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  7. Campinarana House / Laurent Troost Architectures

Campinarana House / Laurent Troost Architectures

  • 03:00 - 12 July, 2019
  • Curated by Matheus Pereira
Campinarana House / Laurent Troost Architectures
Campinarana House / Laurent Troost Architectures, © Maíra Acayaba
© Maíra Acayaba

© Leonardo Finotti © Maíra Acayaba © Leonardo Finotti © Maíra Acayaba + 28

  • Team

    Laurent Troost, Raquel Brasil dos Reis
  • Structural Project

    Eng. Flávio Carvalho
  • Complementary Projects

    Eng. Raimundo Onety
  • Landscaping

    Laurent Troost, Hana Eto Gall, Edith Eto Gall
  • Mobiliário

    MMCité, Dellanno
  • Construction

    Helena Rabello, Daniel Herzson
  • Award 1

    World Architecture Award 30th Cycle – Winner
  • Award 2

    2019 Metal Architecture Design Award – Winner
  • Award 3

    2019 A’Design Award – Silver
  • Award 4

    2019 Metal Architecture Design Award – Winner
  • Featured 1

    2018 Oscar Niemeyer Award – Nominated
  • Featured 2

    Selected - “L’Amazonie en construction: l’architecture des fleuves volants”, Paris, 2019
  • Featured 3

    2019 THE PLAN Award – Finalist
  • Featured 4

    Selected - “XAMA: 30 years in the Amazon in 30 works”, Amazon capitals, 2018-2019
  • Featured 5

    Selected - “Works panorama” XI BIAU (Bienal Ibero-americana de Arquitectura y Urbanismo), 2019
  • Featured 6

    2019 Dezeen Awards – Longlisted (still running)
  • More Specs Less Specs
© Leonardo Finotti
© Leonardo Finotti

Text description provided by the architects. The Amazon, more than any other area on the planet, requires climate-appropriate architectural strategies. The natural and environmental conditions are extreme and the proximity of the equatorial zone requires an architecture oriented towards thermal comfort and "passive" sustainability, that is, adequate deployment, creation of protective eaves, dimensioning and orientation of the openings for cross-ventilation, as well as the preservation of local ecological systems. The preservation/valorization of Campinarana - Amazon forest type characterized by small trees, whose soil is shallow and clayey - was the starting point for the concept of the project.

© Maíra Acayaba
© Maíra Acayaba

To minimize deforestation and preserve as much as possible of the Forest, the main architectural strategy for construction in the 20 x 40 m plot was the reversal of the classic housing typology. The rooms are located on the ground floor and the internal living environments, the outside seating, and the swimming pool are located on the upper deck. To optimize exposure to climatic factors, the house was divided into 2 volumes. The longilineous one houses functions allowing sun exposure (access, garage, storage, pool, laundry) and the transversal one functions in need of sun protection (living room, dining room, kitchen, and bedrooms).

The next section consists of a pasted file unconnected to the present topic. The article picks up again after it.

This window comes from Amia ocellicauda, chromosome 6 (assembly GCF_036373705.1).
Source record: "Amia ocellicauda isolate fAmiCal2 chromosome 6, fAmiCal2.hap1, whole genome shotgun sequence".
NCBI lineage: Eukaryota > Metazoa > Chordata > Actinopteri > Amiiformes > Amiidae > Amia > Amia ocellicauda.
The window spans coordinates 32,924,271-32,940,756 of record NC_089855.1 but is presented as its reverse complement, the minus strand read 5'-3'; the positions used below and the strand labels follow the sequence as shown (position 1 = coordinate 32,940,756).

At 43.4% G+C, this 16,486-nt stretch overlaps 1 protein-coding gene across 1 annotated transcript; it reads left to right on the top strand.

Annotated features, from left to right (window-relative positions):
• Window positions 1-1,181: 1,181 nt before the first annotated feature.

© Leonardo Finotti
© Leonardo Finotti
Diagram - Insolation
Diagram - Insolation
© Leonardo Finotti
© Leonardo Finotti

The main transversal volume received a contemporary reinterpretation of the colonial roofs, with 8 pitches in 2 independent levels, allowing the fruition of the winds and the creation of an air mattress in the in-between space, protecting the thermal comfort of the living space of the upper floor of the house. The reduced width of the main volume is designed to guarantee cross ventilation in all environments. This passive energy strategy adapted to the climate allows a very low energy consumption. On the East and Westside, the roof consists of lateral vertical planes that protect the inhabited spaces from the first and last rays of the equatorial sun.

© Maíra Acayaba
© Maíra Acayaba
Upper Floor Plan
Upper Floor Plan
© Maíra Acayaba
© Maíra Acayaba

There was also the concern to create an independent roof of the house, with the construction of eaves of two meters to the North and to the South, supported only by eight supports in "V". The roof, therefore, can dilate in the function of the thermal variation and insolation throughout the year, without compromising the structure of the house. The choice of Corten as roof material was due to its low maintenance and evolutionary character in harmony with the Forest of Campina and its reddish clay soil so present in the landscapes of the Amazon. In addition to the guaranteed cross ventilation with its sliding windows on both sides and the glass fins on the third side, the fully glazed living room allows complete integration with the covered terrace, solarium, pool, and nature.

© Maíra Acayaba
© Maíra Acayaba

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Cite: "Campinarana House / Laurent Troost Architectures" [Casa Campinarana / Laurent Troost Architectures] 12 Jul 2019. ArchDaily. Accessed . <https://www.archdaily.com/920866/campinarana-house-laurent-troost-architectures/> ISSN 0719-8884

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